Santiago is just 65 km south from Puerto Plata connected with a very nice road over the mountains. The city is in the middle of the Cibao Valley with a spectacular view of the surrounding mountains. The city has a lot of history but the buildings are not maintained and have nothing attractive anymore except The Monument. It was originally built during the dictatorship of Rafael Leónidas Trujillo in 1944 as "Trujillo's Monument to Peace." He ordered its construction in his own honor. Yet, symbolically the monument was built for the centennial of the Dominican War of Independence, which was fought in 1844 to gain sovereignty from Haiti. After Trujillo's assassination in 1961, the government changed the name of the monument to, "Monumento a los Héroes de la Restauración" (Monument to the Heroes of the Restoration). So it is now dedicated to the heroes of the Dominican Restoration War, fought from 1863 to 1865 against Dominican Colonist and Spanish forces. The monument is located on a hill in the middle of Santiago, with spectacular views of the city and surrounding mountains. It also has a surrounding park and it is an attractive place at night where people go to relax. We visited the monument on Sunday and many families spend time in the park that surrounds the monument.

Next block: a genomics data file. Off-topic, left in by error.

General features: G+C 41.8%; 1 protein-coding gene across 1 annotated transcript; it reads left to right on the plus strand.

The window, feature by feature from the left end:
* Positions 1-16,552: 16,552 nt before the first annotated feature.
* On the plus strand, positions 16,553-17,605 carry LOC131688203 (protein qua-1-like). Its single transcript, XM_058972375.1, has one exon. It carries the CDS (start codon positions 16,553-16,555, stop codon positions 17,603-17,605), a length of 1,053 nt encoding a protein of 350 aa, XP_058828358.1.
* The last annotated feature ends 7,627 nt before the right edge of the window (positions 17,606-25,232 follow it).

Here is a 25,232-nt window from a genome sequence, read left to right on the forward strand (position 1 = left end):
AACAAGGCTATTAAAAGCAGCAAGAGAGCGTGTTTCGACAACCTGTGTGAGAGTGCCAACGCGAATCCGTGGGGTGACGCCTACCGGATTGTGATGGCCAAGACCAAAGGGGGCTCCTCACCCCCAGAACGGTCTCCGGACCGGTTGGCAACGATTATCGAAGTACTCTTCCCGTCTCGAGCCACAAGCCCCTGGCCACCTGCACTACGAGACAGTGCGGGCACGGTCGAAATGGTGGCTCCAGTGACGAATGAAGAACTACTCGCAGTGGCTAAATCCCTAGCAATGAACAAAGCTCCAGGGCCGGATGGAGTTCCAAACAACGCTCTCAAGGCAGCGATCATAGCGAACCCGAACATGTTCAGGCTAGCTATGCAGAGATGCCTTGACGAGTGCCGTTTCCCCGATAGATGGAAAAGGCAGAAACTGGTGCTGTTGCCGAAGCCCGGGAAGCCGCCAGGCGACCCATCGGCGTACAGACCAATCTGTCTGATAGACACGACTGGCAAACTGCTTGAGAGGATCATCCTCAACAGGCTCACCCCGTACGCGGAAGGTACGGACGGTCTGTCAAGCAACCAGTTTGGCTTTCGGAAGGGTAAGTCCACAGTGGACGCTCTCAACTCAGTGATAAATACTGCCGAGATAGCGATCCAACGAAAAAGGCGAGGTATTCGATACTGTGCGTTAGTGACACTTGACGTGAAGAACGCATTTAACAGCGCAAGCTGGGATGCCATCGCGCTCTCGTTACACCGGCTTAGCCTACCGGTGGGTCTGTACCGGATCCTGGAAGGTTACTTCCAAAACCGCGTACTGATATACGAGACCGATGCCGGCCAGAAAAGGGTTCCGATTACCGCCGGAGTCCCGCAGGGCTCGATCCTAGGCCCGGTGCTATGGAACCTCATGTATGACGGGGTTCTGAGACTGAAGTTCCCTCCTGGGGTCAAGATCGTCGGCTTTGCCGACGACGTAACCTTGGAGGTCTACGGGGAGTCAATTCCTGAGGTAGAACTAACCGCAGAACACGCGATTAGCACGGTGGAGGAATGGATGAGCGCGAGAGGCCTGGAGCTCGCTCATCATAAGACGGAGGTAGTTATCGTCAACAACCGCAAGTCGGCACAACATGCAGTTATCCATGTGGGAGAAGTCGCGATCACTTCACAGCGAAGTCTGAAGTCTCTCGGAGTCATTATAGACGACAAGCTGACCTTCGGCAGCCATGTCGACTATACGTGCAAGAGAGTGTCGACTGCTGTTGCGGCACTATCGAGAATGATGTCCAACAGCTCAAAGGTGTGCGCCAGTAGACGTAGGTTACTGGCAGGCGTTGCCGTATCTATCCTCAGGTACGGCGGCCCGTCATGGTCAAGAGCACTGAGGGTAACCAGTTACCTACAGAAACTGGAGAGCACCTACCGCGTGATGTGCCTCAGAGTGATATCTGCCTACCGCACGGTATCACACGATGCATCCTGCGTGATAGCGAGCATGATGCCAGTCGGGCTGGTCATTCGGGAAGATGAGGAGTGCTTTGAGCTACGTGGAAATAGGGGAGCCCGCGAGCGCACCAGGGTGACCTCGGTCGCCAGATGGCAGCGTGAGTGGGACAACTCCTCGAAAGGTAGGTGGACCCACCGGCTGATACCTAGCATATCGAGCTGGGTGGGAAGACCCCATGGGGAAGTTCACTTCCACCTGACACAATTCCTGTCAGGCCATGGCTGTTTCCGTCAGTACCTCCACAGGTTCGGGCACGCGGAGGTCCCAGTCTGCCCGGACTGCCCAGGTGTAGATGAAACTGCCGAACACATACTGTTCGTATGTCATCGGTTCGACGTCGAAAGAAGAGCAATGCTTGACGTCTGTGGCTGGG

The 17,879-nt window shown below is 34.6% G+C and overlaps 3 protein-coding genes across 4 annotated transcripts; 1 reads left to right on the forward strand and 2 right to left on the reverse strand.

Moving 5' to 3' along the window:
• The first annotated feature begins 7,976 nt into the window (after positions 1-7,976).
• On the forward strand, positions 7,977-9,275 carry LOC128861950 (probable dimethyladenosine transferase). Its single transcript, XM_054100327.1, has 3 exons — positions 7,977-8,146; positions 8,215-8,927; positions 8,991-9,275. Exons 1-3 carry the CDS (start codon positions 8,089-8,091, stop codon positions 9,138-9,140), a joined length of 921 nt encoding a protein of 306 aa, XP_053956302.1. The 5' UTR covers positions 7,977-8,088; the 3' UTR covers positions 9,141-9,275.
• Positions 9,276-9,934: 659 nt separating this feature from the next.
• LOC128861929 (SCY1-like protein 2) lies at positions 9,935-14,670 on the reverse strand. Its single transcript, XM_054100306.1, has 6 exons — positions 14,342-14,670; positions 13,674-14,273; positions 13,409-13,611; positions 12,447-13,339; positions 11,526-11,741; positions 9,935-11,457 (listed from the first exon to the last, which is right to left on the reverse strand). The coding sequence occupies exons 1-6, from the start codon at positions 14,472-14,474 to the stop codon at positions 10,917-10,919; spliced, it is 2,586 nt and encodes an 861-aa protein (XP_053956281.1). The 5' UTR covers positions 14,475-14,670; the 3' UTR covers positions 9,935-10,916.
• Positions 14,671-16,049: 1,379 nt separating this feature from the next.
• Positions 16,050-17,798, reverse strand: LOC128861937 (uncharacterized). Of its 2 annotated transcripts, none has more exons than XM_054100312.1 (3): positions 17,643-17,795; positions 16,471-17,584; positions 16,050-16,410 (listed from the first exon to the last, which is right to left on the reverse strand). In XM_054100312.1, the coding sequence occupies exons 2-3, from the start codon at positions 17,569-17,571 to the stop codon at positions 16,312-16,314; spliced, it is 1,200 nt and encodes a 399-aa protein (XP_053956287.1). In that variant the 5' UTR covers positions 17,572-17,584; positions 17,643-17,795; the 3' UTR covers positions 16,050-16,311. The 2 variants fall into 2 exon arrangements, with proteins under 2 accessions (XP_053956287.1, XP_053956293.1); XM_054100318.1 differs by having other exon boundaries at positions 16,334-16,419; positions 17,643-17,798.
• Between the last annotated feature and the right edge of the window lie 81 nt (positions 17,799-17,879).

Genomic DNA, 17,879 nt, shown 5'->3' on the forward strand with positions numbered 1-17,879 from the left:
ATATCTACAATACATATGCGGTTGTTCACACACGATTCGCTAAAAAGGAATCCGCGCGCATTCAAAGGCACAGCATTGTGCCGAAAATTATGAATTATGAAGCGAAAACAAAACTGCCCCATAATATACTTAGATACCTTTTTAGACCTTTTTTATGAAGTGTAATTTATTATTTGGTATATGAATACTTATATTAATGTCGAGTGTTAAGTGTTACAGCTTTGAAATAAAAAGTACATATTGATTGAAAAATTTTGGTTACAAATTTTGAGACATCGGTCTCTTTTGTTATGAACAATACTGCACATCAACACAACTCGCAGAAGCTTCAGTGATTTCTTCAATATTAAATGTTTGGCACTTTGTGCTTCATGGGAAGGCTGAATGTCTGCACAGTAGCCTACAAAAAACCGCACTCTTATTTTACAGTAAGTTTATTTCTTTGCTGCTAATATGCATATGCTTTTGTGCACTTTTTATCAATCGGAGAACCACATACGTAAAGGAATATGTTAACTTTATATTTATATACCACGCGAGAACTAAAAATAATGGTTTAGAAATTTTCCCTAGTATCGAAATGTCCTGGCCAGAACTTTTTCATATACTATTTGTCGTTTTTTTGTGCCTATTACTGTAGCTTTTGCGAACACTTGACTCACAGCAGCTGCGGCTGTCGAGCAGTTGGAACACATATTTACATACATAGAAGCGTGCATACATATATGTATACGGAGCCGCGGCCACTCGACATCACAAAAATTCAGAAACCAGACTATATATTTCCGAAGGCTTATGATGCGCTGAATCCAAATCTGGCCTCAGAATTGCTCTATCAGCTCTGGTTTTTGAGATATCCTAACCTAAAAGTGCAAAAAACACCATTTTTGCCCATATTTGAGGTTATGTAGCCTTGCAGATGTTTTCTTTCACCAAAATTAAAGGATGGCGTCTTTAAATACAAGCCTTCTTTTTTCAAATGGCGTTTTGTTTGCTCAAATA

Continuing south through the valley and over the mountains for 135 km. we came in Santo Domingo. Santo Domingo is the capital of the Dominican Republic and is its largest city. It is the oldest European city in the Americas where people have been living since it was founded at the end of the 15th century.
Santo Domingo was the first capital of the Spanish colonies in the Américas. It became the starting point of most of the Spanish expeditions of exploration and conquest of the other Caribbean islands and the adjacent lands in the continent. There are still many buildings from that time (16th century) and part of the old walls. The city is big, noisy and in many places very dirty. The traffic is very crowded and the taxis make it very difficult to drive. Taxis are just junk cars that have no lights, fenders or any other parts that can be destroyed and due to that they make their own traffic rules. We did a lot of walking and found many nice places and we loved the parks and the boulevard along the coast.
We also visited the most famous beach east of Santo Domingo, Boca Chica. It is the largest reef protected bay in the Caribbean. The short distance from the capital city, the crystalline waters and the white sands turned Boca Chica into the most crowded beach of the Dominican Republic, especially on weekends and holidays. Boca Chica has two small islands and two marinas. Boca Chica beach has immaculate fine white sand. You can walk in the water and the depth will barely change, the water will be higher than your waist (or a little bit over) all the time. It is too crowded for our taste and the tourist guides won’t leave you alone and keep offering you unwanted advice and try to take you to every store and/or restaurant.
Back in the marina with improved weather we are waiting for an opportunity to continue our sail to Puerto Rico.